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When I remove items from a collection, what's happening from the .net side ? Is a reference to the remove item still valid ?

class myObject
    int i = 1;
public ObservableCollection<myObject> myObjects = new ObservableCollection<myObject>();
myObjects.Add(new myObject());
myObjects.Add(new myObject());

myObject removedItem = myObjects[1];

// removedItem still valid ?
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Yes. Why don't you just try ? – X.L.Ant Dec 20 '12 at 13:46
@X.L.Ant In languages such as C or C++, "just trying" wouldn't do the work. Freed memory may still be accessible by accident. – Ilya Kogan Dec 20 '12 at 13:49
I agree with you. But in this case, the question is the opposite : is the removed item still accessible ? A try is enough to find out that yes, it is. – X.L.Ant Dec 20 '12 at 13:54
@X.L.Ant Theoretically it might be accessible while testing but then break in production. That's why "just trying" is a bad advice. – Ilya Kogan Dec 21 '12 at 18:21
up vote 5 down vote accepted

Yes, it won't be taken by Garbage Collection, because it is still referenced by another variable in your application.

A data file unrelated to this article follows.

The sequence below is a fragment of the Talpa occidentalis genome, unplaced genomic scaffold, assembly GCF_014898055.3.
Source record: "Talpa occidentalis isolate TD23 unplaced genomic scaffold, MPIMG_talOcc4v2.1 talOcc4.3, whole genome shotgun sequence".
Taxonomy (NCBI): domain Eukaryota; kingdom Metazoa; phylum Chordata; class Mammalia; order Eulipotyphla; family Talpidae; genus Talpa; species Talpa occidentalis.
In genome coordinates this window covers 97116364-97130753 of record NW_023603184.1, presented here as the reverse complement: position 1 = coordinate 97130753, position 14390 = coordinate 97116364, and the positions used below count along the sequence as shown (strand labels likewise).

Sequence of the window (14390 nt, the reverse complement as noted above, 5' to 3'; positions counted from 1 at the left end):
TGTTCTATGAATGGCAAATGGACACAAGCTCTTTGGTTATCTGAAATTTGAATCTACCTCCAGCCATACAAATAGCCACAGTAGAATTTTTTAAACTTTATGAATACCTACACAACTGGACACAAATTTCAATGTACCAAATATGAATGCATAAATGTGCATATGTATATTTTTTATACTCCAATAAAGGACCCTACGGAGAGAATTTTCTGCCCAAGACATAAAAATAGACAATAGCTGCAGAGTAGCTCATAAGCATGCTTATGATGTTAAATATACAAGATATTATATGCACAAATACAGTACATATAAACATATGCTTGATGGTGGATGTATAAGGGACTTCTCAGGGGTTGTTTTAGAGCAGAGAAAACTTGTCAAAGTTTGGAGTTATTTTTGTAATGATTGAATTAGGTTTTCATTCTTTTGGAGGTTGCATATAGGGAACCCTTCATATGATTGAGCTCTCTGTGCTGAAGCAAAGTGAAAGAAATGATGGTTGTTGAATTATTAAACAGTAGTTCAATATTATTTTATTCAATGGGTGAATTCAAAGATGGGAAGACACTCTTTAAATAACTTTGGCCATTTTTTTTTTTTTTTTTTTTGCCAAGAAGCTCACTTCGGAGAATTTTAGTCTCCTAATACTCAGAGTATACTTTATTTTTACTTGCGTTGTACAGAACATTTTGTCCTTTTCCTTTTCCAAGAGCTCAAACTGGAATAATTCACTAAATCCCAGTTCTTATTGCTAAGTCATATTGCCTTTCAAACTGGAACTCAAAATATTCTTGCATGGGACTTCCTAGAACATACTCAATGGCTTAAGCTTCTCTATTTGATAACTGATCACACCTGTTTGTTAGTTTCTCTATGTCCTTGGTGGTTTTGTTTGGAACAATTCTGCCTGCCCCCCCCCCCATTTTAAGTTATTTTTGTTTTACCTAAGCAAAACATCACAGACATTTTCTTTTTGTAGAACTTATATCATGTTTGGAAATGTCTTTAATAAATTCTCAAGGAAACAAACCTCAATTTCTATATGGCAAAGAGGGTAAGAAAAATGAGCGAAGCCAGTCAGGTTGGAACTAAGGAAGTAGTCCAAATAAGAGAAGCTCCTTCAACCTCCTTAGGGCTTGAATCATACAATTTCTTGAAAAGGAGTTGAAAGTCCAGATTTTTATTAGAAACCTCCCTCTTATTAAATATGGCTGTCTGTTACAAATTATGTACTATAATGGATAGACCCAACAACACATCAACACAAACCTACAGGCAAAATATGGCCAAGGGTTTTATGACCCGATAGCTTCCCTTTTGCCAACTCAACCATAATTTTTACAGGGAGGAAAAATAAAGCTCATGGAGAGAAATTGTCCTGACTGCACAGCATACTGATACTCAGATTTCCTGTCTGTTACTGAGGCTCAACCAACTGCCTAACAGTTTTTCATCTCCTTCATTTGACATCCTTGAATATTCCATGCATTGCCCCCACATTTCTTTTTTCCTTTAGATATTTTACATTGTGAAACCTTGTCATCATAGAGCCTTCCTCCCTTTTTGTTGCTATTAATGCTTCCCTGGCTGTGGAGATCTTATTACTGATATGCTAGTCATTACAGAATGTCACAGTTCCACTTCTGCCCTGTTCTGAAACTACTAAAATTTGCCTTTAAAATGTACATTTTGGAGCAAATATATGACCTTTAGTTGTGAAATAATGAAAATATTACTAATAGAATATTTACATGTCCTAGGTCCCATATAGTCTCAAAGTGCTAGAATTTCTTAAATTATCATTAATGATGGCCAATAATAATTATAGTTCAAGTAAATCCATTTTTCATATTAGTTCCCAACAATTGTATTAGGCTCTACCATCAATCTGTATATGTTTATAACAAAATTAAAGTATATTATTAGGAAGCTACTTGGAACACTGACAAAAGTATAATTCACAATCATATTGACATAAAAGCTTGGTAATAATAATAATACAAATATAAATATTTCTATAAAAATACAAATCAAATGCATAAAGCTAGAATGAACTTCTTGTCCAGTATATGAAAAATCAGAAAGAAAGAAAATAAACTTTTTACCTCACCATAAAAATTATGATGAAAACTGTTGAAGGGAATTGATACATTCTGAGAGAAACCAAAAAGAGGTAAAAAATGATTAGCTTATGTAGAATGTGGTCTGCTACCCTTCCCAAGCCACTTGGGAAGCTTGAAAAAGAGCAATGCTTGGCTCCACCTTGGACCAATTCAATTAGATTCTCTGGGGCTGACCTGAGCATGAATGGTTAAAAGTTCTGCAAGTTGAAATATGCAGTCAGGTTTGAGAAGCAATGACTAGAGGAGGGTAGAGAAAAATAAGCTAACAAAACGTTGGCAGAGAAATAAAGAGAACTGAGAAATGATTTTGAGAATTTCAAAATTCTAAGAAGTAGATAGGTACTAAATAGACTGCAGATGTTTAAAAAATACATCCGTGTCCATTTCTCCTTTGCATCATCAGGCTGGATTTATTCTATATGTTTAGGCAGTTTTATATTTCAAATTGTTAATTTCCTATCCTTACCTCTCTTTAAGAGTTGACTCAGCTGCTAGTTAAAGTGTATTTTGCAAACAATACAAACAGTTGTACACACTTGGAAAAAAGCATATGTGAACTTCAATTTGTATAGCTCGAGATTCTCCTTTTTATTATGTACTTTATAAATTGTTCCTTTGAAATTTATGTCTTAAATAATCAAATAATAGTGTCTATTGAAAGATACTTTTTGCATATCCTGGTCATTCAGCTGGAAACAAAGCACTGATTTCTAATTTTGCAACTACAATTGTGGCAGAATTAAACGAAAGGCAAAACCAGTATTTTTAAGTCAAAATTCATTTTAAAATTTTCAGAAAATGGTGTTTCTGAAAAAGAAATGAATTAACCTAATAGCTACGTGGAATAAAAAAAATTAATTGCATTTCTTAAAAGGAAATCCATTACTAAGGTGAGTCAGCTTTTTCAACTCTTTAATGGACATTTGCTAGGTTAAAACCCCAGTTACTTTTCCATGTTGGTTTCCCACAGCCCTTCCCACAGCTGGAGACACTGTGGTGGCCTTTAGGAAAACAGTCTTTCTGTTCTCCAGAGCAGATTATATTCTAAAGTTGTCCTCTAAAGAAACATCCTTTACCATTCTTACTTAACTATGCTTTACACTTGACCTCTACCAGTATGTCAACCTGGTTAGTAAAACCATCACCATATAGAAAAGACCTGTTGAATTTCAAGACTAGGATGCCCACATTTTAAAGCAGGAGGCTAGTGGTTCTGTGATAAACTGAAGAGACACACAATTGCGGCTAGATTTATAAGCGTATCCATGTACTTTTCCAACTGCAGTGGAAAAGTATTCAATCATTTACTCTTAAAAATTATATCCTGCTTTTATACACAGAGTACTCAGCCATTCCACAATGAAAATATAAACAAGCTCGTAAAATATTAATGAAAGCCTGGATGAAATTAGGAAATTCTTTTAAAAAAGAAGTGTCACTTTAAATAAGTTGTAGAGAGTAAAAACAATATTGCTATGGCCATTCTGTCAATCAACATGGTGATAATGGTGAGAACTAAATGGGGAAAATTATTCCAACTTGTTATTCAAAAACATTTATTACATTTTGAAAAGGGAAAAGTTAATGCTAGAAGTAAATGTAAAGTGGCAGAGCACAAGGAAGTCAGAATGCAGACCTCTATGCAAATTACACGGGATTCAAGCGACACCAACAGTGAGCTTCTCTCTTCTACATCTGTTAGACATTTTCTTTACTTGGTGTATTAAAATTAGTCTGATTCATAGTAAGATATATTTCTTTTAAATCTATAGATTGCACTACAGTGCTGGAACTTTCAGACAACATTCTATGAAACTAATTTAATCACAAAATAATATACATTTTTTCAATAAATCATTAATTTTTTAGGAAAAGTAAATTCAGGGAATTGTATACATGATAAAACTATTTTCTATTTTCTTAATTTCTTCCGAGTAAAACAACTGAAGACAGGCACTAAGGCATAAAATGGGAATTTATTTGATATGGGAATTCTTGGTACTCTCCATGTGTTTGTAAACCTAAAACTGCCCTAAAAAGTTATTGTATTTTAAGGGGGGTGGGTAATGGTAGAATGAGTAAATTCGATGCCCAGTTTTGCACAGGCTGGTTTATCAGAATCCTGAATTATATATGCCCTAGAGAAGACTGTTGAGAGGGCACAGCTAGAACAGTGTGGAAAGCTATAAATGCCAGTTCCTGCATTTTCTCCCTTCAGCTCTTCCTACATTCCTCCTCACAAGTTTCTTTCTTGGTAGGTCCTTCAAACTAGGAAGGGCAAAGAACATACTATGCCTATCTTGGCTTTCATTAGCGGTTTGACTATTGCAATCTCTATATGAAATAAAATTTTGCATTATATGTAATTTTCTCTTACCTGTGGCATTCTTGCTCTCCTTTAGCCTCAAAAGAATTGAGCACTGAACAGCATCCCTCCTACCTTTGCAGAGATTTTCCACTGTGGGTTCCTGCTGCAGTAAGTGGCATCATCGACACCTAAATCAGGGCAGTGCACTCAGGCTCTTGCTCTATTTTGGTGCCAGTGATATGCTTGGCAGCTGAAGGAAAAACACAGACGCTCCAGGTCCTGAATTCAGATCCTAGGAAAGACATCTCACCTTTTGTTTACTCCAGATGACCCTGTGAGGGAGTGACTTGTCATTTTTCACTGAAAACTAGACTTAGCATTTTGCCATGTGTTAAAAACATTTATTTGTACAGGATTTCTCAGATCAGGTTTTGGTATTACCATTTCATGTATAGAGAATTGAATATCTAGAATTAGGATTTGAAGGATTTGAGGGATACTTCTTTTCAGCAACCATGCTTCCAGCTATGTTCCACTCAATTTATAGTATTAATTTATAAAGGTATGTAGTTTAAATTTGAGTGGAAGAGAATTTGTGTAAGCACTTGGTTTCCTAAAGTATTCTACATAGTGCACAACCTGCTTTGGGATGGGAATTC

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ok. I noticed The visual studio debugger has problems in evaluating such objects. It says: removedItem.i threw an Exception of type 'System.NotSupportedException' – deafjeff Dec 20 '12 at 13:53

Yes, in C#, as long as you hold a reference to an object, the object is there and the Garbage Collector won't free its memory. removedItem is a reference to the object. So yes, you can use the object referenced by removedItem without problems.

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myObject is a reference type so the collection only conatains a reference to the actual object.

When you do myObject removedItem = myObjects[1]; you now have 2 references to 1 object.

Removing an item from the collection only removes the reference from the collection and not the object. This is an important concept.

So when you do myObjects.RemoveAt(1); you are down to 1 reference to 1 object. Importantly, the object still has the variable removedItem referencing it

The Garbage Collector will not try to free up the memory while there are references to the object.

Once removedItem is assigned a different value, null, or it goes out of scope myObject will have no references (assuming you haven't created anymore) and be marked for Garbage Collection and it will no longer be valid.

However, in reality, it may stay in memory longer because the Garbage Collector guarantees the memory will be freed, but not when it will be freed. (This last part is probably not important for your puposes, but worth mentioning all the same.)

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